@Lusty: Perhaps I'm showing my ignorance. Since as long as I can remember, all I've seen are .co.uk. I don't live in the UK, so I have rarely seen the government use like police.uk although I am aware of them. In any case, it seems odd that the registrar wouldn't allow .uk for anybody in the UK that wanted it. Correct me if I'm wrong, but didn't they make that decision near (or at) the beginning?

I suppose I could search the net before I ask this, but what was the original thinking on this? Was it some kind of attempt to display a hierarchy? What did they hope to achieve?

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Re: Finally catching up?

the rest of the world has been using straight up tlds

"rest of the world" as in USA, you mean? There are other countries with .country TLDs that are split into second-level domains. For example, .gouv.fr , com.br, etc.

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Re: Finally catching up?

what was the original thinking on this

The US registrars chose TLDs like .edu, .com, .gov, leaving such "generic" names unavailable for wider use, so the UK had to go to second-level ones to get the same flexibility. For the three mentioned, for example, it uses .ac.uk (ACademic), .co.uk and .gov.uk. Some other countries follow a similar pattern.

Personally I get irritated by the muppets in intermal IT, which in the company where I cirrently work have decided that that local office nets will be xxx.uk.company.com, xxx.us.company.com, xxx.fr.company.com, etc. which means that internal addresses which use .uk or .de etc always have to be fully qualified. If they'd picked things like ".france" or ".germany" it would have worked better.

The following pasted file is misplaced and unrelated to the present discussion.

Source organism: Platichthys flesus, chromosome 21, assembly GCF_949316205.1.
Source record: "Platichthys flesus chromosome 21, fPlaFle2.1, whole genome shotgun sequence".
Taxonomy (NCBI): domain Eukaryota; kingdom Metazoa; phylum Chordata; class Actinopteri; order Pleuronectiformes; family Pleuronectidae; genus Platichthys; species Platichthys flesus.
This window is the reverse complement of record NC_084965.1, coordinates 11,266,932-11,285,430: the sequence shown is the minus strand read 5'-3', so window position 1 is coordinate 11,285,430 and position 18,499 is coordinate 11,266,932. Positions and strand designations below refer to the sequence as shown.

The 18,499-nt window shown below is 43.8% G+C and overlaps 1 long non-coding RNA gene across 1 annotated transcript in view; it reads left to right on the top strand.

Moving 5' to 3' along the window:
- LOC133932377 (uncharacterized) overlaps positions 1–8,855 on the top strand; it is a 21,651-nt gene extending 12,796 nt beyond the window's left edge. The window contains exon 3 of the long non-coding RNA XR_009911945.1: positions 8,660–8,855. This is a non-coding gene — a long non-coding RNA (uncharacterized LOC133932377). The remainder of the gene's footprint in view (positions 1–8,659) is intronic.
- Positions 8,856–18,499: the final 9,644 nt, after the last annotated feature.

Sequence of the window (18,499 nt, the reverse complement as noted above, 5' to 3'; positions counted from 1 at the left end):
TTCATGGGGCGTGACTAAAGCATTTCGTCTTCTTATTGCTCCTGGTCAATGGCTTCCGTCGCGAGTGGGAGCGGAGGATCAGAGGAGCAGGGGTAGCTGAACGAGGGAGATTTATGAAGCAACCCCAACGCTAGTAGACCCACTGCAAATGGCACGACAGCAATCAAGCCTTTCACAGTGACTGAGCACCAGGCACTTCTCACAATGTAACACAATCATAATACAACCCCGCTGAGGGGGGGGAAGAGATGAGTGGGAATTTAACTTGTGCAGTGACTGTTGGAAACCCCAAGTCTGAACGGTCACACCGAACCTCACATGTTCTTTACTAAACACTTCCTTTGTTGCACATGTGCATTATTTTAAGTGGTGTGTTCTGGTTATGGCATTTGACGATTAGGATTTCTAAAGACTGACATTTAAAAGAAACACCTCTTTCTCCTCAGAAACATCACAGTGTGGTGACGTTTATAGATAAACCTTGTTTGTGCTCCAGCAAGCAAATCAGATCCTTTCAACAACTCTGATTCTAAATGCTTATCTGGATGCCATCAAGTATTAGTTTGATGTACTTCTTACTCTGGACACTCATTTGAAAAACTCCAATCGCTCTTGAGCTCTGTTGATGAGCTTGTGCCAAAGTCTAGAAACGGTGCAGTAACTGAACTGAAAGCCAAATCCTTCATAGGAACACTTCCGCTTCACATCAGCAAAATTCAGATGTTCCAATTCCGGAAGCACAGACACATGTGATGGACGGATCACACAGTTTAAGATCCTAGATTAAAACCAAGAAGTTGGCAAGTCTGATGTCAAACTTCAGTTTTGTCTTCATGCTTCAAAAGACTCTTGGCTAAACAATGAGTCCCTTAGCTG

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Re: Finally catching up?

@Benchops: British Leyland went bust years ago, so there was no competition.

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Boffin

Re: Finally catching up?

Active Directory and DNS domain name design is something of an acquired skill (or subject to a LOT of best-practice reading online beforehand!) in order to make it work well in a large multi-domain environment.

A suggestion to ease your need to fully-qualify hostnames: I think some careful use of DNS Search Lists on the clients might ease your problems. Adding "<localcc>.company.com" first will allow you to use single hostnames local to each country, and putting "company.com" might then allow you to use "xxx.cc" for any others?

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Re: Finally catching up?

Because bl.uk started off many moons ago as the JANET NRS name UK.BL, back in the day when organisations that were considered to be neither commercial (UK.CO...) nor academic (UK.AC...) simply got NRS names of the form UK.<name>.

Of course this was before org.uk or gov.uk (or even their short-lived predecessors orgn.uk or govt.uk) were invented...

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Unhappy

Re: Finally catching up?

{second-level domains. For example, .gouv.fr }